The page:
The Raphael Remedy

Freedom Awaits After Traumatic Experiences

by | Sep 6, 2016 | Counseling

Have you experienced a tragedy that feels like it remains at your heels?  Have you been through verbal, physical, sexual or spiritual abuse?  Were you a victim of bullying?  Did you suffer through a natural disaster, combat, car accidents or sporting accidents?  Have you experienced medical traumas or witnessed others being victimized?  Did you go through an abusive marital relationship or witness one as a child?

Trauma affects us – even in ways we aren’t able to realize. So many people tend to think as though their trauma or suffering isn’t horrible enough. The experience of trauma is determined by the perception of the individual and varies greatly from person to person – even within a family.

Often times, survivors have a sense that past events are somehow at the root of their pain but are unable to definitively get past those events. When the thoughts and feelings associated with the event linger they can overwhelm our normal ability to cope and can have lasting, detrimental effects on us. The reason is that these difficult events become encoded in such a way that they continue to feel like they are happening. These experiences can lead to physical illnesses, symptoms or triggers.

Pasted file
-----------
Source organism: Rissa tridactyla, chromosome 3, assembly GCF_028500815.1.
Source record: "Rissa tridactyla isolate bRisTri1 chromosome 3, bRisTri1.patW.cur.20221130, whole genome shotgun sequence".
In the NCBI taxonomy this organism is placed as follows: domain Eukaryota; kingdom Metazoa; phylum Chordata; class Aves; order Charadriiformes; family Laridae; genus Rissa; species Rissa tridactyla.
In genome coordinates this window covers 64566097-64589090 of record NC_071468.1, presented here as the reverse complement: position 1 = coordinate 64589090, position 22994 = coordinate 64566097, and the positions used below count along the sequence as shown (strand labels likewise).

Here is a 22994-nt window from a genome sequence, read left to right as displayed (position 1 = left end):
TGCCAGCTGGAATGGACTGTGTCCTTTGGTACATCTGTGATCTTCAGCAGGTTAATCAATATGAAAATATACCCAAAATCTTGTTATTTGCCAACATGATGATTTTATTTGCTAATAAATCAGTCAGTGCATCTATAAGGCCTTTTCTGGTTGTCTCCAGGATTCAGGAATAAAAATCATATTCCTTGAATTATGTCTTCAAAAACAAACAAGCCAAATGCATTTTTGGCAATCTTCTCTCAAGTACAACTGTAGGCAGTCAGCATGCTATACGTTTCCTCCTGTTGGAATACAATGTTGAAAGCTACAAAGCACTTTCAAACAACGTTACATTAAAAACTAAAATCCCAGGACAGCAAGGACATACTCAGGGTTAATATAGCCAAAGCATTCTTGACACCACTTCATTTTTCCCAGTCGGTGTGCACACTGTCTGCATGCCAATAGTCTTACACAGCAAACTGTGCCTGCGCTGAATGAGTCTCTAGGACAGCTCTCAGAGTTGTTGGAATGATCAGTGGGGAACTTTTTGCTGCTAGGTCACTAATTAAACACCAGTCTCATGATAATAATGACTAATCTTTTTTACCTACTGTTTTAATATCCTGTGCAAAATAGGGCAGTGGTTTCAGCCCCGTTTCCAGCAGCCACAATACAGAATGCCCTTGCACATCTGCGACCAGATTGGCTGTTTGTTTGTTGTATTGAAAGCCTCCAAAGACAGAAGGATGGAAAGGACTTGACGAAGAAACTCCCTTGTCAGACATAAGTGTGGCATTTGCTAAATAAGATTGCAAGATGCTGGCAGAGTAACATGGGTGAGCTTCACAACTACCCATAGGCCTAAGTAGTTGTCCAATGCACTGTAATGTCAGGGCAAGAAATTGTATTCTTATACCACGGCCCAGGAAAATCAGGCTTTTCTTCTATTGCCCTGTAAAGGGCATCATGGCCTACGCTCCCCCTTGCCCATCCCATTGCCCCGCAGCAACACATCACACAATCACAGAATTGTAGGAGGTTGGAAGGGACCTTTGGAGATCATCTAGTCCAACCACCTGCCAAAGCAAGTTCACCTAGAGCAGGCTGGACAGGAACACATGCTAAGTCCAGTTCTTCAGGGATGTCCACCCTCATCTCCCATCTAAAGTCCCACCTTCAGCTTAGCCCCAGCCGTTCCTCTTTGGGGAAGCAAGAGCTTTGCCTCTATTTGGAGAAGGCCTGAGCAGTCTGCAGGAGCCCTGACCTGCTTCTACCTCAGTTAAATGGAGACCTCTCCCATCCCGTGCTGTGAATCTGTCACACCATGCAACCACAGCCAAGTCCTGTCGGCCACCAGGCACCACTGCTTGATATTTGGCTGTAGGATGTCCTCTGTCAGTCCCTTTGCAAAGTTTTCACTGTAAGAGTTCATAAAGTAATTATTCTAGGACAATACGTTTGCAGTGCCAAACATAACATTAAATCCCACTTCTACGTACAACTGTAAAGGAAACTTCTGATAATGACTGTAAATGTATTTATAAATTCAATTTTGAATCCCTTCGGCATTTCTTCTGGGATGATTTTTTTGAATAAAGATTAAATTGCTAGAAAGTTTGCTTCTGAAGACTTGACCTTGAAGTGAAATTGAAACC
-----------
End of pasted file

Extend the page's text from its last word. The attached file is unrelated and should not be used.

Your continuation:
Many emotional problems can result from trauma, including post-traumatic stress disorder (PTSD), dissociative disorders, phobias, anxiety disorders, depression, obsessive-compulsive disorders, oppositional defiant disorder, and more. Many people suffer for years – even decades – with suicidal drives, self-mutilation, flashbacks, nightmares, panic attacks, terrible insecurities, and a sense of inferiority.

It is a tragic reality that many people live with the ongoing pain that cripples their ability to trust, to forgive, to receive love, or even believing oneself to be worthy of love. It robs them of the true freedom to embrace a life of faith, hope, and love.

But, there is more to life than just surviving! Freedom is possible.

Survivors of trauma are many times wary of undergoing trauma therapy, but the new-found healing with the help of a counselor trained in trauma therapy will open the doors for growth and integration that many survivors never thought could be possible. With the self newly discovered or recovered, it is a path of hope that opens out before people after treatment.

Those suffering from trauma can live free of the hurts from the past and grow in their trust of themselves so that they can live the fullest life possible.

Happily, there is always more that God has in store for us as we grow more fully into His image and likeness.

Margaret Vasquez, LPCC-S, CTT, CITTI
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